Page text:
President Kim responded, “I feel the same way. From next year, let’s begin a movement that allows separated compatriots of North and South to meet one another.” His acceptance of my proposal was as natural as the snow melting in spring.

After speaking of my visit to Jungju, I moved on to my views on nuclear weapons. I respectfully proposed that North Korea agree to a declaration on the denuclearization of the Korean peninsula and sign a safeguards agreement with the International Atomic Energy Agency.

He responded with candor, “Think for a moment. Who am I going to kill by making nuclear weapons? Kill my own people? Do I look like that kind of person? I agree that nuclear energy should be used only for peaceful purposes. I have listened attentively to what you have to say, and I expect it will be all right.”

At the time, North-South relations were at a difficult point over the issue of nuclear inspections in North Korea, and so I had made my proposal with some reluctance. Everyone present, however, was surprised that President Kim responded in such a pleasant tone. At this point, we adjourned our meeting to a dining room, where we took an early lunch.

“Are you familiar with frozen potato noodles?” he asked. “It’s a dish I ate quite often when I was active as a partisan on Mount Baekdu. Please try some.”

“Well, of course I know it,” I said, responding to his words with delight. “We used to enjoy this dish in my hometown.”

“Well, I’m sure in your hometown you ate it as a delicacy,” he continued. “But we ate it to survive. The Japanese police used to search for us all the way to the top of Mount Baekdu. We didn’t have a chance to sit down to a decent meal. What else is there to eat at the top of Mount Baekdu other than potatoes?

“We would start to boil some potatoes, and if the Japanese police came after us, we would bury the potatoes in the ground and run away. It would be so cold that by the time we got back, the potatoes would be frozen solid in the ground. The only thing we could do was dig up the potatoes, thaw them, and then turn them into powder, so we could make noodles out of them.”

“There are many delicacies in the world,” President Kim said. “I’m not interested in any of those. There’s nothing better than the potato cakes, corn, and sweet potatoes that I used to eat in my hometown.”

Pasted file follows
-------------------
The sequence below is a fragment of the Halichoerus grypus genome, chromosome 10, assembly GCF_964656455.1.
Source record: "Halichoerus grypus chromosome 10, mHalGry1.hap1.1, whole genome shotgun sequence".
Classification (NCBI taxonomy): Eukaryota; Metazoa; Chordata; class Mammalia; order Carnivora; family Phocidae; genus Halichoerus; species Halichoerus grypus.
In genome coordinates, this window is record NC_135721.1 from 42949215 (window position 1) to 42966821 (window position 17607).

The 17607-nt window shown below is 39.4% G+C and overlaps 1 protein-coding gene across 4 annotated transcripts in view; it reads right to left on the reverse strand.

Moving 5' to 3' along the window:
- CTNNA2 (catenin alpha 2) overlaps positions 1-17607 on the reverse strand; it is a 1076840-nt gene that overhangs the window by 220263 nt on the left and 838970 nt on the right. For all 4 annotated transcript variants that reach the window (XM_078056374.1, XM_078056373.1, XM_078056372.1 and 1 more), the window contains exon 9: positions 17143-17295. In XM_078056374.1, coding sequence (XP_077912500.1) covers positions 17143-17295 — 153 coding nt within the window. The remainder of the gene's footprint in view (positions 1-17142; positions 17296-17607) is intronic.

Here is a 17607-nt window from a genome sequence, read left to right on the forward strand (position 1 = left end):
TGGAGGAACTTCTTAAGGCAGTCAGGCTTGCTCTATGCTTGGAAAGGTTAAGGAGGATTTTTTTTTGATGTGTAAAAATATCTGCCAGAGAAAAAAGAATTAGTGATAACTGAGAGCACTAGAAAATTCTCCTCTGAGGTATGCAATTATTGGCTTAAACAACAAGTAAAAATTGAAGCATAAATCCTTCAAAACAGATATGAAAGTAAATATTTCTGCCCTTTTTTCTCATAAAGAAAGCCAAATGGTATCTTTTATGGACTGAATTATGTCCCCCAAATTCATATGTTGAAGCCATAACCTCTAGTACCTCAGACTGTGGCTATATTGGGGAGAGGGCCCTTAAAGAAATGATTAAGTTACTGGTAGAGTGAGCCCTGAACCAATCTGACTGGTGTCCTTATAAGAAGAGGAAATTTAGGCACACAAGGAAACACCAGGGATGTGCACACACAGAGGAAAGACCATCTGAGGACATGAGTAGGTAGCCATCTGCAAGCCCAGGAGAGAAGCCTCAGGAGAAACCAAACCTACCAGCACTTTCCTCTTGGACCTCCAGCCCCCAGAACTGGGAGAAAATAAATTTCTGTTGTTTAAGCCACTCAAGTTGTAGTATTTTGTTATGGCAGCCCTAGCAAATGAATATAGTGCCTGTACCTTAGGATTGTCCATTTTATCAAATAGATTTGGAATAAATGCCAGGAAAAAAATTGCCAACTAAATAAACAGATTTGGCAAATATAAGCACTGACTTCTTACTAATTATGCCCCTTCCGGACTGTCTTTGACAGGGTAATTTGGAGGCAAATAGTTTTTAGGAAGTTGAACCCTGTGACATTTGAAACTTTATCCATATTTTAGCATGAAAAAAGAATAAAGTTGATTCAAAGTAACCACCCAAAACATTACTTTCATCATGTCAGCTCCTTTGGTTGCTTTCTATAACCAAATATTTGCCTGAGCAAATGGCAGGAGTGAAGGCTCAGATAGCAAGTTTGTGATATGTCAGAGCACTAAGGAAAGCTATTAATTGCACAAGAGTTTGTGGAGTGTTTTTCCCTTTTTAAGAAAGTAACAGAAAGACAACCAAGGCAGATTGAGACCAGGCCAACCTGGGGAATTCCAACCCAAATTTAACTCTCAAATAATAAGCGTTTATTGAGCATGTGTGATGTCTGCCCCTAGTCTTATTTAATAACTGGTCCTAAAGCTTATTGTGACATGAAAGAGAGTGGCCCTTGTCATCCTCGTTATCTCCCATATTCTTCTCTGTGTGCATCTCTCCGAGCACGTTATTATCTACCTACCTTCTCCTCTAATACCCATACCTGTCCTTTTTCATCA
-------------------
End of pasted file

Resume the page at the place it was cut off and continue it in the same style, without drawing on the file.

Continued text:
“You and I even share similar tastes in food,” I said. “It’s good that people who share the same homeland can meet like this.”

“How was it when you visited your hometown?” he asked me.

“I was filled with many emotions,” I said. “The home where I lived was still there, and I sat in the main room to think about the past. I almost expected to hear the voice of my late mother, calling me. It was an emotional feeling.”

“I see,” he said. “It shows that our country needs to be unified as soon as possible. I hear that when you were young, you were quite mischievous. Did you have a chance to run around while you were there this time?”

Everyone at the table laughed at the president’s comment.

“Mr. President,” I said, “you are older than I, so you are like my older brother.” He responded, “Chairman Moon, from now, let’s refer to each other as older brother and younger brother,” and he grasped my hand tightly.

He and I held each other’s hand as we walked down the hallway and took commemorative photographs.

So it seemed that we had communicated very well.

Soon after I ended my week-long stay and left Pyongyang, Prime Minister Hyung Muk Yeon led a North Korean delegation to Seoul. Prime Minister Yeon signed an agreement to denuclearize the Korean peninsula. On January 30 of the following year, North Korea signed a nuclear safeguards agreement with the International Atomic Energy Agency, thus fulfilling the commitments that President Kim had made to me. Although relations between the two Koreas continue to be troubled, these were the results I accomplished by going to Pyongyang at the risk of my life.